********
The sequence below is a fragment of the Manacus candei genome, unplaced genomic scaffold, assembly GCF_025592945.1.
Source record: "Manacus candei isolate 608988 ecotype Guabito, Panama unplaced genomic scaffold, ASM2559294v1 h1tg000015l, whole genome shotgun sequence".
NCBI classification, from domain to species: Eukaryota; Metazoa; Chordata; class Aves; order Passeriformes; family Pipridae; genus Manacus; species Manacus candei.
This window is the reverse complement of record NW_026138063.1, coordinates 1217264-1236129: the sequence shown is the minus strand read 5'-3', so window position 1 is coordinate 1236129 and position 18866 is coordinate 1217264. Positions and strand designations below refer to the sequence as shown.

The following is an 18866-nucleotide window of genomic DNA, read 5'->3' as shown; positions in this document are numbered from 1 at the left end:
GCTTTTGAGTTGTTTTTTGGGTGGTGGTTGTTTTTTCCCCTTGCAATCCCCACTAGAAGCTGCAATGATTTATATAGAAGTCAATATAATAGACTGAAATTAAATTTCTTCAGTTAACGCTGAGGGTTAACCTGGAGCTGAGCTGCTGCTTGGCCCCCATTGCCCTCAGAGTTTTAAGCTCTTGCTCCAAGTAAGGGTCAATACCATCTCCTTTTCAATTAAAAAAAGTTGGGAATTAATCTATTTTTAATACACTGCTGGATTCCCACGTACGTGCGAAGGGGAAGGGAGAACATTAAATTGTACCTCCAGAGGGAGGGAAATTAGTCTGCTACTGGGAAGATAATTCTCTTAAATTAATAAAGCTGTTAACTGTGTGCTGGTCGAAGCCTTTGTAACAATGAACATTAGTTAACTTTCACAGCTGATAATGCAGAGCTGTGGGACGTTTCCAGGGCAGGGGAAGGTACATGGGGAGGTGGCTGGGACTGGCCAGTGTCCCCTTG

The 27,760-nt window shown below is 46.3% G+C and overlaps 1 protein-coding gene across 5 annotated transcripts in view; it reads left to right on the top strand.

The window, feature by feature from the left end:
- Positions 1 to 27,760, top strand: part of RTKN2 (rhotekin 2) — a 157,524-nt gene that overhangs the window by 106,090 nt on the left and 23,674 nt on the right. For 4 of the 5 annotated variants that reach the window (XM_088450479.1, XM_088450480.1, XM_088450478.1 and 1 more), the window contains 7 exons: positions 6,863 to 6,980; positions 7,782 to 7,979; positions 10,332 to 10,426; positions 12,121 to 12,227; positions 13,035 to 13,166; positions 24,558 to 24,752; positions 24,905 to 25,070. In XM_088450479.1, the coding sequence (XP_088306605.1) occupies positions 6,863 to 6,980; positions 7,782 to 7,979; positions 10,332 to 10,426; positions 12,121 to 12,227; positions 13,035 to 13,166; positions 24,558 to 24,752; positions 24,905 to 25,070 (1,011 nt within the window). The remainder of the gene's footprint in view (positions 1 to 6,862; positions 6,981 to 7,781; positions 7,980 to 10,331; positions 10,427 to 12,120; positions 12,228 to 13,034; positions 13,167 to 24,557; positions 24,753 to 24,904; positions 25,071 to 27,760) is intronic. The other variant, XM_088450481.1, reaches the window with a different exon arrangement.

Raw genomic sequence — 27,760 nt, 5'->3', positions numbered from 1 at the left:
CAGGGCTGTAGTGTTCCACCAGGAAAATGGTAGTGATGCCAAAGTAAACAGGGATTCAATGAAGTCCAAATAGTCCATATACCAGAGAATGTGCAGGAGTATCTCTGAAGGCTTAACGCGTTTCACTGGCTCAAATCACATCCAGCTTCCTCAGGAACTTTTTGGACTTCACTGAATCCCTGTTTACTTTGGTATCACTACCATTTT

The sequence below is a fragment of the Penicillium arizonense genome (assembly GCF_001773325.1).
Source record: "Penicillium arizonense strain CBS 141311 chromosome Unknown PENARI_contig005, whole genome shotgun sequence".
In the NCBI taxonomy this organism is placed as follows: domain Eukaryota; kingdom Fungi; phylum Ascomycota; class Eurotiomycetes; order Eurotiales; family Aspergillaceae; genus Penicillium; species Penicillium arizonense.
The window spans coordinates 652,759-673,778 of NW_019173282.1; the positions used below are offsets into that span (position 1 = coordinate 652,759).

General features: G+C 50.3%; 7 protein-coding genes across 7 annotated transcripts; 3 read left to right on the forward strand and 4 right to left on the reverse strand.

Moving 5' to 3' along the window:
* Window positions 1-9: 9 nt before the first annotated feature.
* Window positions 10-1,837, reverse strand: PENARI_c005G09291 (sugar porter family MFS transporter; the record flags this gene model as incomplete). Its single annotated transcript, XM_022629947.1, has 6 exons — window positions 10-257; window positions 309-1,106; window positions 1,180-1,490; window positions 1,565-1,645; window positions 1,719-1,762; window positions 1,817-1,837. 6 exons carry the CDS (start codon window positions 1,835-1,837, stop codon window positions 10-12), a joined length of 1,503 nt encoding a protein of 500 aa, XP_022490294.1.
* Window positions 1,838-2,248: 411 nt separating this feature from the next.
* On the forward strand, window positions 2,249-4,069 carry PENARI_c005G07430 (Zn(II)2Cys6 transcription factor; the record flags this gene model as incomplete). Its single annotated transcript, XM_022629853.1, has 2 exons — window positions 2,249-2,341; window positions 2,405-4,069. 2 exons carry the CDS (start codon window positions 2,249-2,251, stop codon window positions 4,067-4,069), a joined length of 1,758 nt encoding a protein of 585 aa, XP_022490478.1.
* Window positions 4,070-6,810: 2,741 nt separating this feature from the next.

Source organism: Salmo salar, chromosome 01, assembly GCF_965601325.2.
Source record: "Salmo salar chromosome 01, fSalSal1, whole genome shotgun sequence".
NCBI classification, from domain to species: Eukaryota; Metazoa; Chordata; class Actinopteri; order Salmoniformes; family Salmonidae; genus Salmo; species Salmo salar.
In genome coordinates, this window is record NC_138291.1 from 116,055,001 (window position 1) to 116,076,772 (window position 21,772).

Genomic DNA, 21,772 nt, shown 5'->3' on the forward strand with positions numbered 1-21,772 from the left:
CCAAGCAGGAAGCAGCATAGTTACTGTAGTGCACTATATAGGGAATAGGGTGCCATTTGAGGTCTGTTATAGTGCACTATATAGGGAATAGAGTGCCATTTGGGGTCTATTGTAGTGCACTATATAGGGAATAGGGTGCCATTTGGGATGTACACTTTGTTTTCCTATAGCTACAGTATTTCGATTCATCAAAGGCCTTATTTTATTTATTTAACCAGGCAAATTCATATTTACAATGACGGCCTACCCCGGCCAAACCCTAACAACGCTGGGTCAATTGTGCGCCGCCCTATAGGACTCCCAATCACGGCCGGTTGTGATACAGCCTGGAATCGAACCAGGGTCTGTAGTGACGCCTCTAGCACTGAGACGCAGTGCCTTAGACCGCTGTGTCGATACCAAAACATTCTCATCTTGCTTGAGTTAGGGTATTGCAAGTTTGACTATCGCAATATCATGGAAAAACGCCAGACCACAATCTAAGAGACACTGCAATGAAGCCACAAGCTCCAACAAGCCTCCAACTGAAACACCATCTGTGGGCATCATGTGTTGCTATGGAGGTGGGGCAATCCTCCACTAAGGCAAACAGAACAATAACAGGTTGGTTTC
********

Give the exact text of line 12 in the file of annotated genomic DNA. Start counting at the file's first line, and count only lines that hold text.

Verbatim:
The sequence below is a fragment of the Penicillium arizonense genome (assembly GCF_001773325.1).